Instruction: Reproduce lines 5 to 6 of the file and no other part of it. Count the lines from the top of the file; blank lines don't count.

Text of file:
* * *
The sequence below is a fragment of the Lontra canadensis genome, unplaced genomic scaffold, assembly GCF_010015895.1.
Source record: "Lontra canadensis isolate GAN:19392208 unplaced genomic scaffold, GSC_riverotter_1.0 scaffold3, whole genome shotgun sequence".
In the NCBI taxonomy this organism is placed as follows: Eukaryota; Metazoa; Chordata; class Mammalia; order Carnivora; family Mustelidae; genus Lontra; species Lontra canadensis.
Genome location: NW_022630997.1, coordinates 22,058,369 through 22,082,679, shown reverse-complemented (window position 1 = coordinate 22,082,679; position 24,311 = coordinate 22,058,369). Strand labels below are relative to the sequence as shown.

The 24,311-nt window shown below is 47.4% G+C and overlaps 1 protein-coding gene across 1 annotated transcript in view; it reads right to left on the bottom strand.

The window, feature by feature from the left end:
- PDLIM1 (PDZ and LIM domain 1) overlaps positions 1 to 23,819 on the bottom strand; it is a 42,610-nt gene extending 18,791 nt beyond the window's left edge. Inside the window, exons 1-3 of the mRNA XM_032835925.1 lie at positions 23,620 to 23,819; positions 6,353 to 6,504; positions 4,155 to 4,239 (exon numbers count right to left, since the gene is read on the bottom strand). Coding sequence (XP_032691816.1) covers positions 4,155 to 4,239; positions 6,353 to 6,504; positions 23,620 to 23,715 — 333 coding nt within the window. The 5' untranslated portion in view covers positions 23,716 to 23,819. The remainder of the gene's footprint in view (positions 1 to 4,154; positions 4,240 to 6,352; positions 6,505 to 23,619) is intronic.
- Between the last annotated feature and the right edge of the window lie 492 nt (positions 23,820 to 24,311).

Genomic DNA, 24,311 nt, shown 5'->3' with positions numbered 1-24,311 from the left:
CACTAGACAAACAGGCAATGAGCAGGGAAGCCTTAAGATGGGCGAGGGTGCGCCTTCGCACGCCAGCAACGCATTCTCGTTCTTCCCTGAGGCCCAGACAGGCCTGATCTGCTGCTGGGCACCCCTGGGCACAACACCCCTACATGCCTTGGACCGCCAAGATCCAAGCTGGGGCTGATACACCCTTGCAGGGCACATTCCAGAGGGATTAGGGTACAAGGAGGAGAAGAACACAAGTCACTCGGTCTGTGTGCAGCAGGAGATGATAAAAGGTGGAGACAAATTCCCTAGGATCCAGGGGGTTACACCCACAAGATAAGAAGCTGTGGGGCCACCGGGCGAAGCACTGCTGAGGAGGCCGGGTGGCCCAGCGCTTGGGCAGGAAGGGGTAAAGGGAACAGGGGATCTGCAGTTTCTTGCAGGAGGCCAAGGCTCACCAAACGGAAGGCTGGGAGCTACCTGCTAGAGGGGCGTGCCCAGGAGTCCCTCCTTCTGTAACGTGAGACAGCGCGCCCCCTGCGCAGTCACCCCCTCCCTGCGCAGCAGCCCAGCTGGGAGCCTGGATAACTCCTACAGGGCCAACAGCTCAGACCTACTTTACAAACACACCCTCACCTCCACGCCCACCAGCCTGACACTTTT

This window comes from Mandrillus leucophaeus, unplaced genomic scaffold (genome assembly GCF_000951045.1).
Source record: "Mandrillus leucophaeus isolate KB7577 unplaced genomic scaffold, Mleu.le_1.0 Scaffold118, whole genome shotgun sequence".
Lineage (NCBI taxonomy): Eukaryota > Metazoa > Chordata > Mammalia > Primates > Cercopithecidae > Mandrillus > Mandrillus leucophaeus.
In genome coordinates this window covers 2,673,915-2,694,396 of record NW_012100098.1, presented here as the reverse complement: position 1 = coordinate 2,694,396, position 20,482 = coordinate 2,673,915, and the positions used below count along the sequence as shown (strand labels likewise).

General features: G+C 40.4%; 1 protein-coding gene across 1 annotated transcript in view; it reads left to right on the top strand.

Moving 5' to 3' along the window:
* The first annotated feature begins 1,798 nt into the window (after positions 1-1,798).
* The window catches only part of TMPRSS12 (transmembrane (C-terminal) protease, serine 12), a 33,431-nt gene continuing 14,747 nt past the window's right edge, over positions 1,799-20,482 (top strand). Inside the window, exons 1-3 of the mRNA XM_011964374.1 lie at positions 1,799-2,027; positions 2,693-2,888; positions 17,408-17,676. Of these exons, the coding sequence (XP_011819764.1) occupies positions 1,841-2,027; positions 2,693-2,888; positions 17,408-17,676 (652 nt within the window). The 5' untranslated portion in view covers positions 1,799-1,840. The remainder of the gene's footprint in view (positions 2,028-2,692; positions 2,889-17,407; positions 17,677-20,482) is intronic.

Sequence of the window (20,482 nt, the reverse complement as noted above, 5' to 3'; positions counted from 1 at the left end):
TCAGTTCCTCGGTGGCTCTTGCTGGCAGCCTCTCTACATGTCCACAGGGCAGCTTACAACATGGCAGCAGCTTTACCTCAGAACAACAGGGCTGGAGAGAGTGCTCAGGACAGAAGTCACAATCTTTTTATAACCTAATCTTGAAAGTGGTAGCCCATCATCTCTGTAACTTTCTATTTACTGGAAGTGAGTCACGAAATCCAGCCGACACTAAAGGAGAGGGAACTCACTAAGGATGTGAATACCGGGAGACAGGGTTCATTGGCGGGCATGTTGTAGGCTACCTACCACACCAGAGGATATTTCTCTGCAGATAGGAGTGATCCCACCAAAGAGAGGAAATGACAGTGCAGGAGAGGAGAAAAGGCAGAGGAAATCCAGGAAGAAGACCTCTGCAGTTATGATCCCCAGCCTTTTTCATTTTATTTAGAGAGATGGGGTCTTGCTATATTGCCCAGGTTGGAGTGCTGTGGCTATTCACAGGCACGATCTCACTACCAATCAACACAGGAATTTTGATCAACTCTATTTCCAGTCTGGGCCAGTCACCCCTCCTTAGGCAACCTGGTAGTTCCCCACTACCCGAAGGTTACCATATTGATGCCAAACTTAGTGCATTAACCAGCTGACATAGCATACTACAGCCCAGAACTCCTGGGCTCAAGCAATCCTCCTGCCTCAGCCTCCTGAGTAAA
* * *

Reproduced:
The 24,311-nt window shown below is 47.4% G+C and overlaps 1 protein-coding gene across 1 annotated transcript in view; it reads right to left on the bottom strand.

The window, feature by feature from the left end: